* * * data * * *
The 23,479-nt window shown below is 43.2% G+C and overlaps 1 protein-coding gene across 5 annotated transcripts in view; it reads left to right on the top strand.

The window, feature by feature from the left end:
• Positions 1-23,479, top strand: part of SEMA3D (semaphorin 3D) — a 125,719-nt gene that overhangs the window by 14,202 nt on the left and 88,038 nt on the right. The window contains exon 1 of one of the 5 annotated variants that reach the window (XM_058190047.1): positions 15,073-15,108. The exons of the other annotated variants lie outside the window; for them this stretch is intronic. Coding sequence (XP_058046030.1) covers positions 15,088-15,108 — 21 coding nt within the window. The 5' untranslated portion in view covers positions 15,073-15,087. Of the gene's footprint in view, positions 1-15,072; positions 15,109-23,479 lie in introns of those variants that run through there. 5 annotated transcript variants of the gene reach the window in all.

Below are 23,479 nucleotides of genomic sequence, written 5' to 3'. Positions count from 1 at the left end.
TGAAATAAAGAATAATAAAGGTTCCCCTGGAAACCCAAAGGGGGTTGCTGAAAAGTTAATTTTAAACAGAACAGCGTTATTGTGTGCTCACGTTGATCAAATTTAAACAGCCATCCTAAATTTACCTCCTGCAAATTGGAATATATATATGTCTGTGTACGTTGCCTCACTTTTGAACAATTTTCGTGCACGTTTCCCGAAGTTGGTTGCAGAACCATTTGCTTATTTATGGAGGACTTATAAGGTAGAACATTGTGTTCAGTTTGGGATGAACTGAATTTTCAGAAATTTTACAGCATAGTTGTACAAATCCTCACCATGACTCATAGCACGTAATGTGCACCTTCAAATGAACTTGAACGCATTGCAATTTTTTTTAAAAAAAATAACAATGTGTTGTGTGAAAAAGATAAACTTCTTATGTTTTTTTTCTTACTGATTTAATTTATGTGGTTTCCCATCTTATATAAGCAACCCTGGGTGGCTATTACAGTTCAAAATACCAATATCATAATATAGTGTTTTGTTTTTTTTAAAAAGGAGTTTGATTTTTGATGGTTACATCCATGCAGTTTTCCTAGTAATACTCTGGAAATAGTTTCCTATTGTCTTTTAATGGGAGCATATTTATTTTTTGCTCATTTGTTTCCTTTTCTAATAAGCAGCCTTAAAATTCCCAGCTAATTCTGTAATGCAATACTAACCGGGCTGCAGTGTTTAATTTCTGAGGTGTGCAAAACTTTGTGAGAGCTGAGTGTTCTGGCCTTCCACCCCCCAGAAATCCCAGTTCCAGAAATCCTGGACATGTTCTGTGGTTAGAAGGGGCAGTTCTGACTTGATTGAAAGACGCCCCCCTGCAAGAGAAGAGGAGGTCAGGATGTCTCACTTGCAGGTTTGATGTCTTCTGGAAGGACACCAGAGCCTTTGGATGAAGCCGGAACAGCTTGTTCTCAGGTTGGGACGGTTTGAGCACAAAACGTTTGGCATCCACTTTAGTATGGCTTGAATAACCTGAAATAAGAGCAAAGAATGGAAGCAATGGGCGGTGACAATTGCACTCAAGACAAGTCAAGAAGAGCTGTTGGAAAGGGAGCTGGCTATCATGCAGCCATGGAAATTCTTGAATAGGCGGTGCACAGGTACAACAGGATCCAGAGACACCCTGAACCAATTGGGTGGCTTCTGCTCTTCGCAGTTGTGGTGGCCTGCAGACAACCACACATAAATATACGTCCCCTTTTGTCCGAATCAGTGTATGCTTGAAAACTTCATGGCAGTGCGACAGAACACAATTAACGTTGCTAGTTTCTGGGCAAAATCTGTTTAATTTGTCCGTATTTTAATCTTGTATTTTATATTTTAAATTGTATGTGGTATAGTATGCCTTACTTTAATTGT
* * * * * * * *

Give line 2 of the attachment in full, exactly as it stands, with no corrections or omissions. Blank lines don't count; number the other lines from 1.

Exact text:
The window, feature by feature from the left end: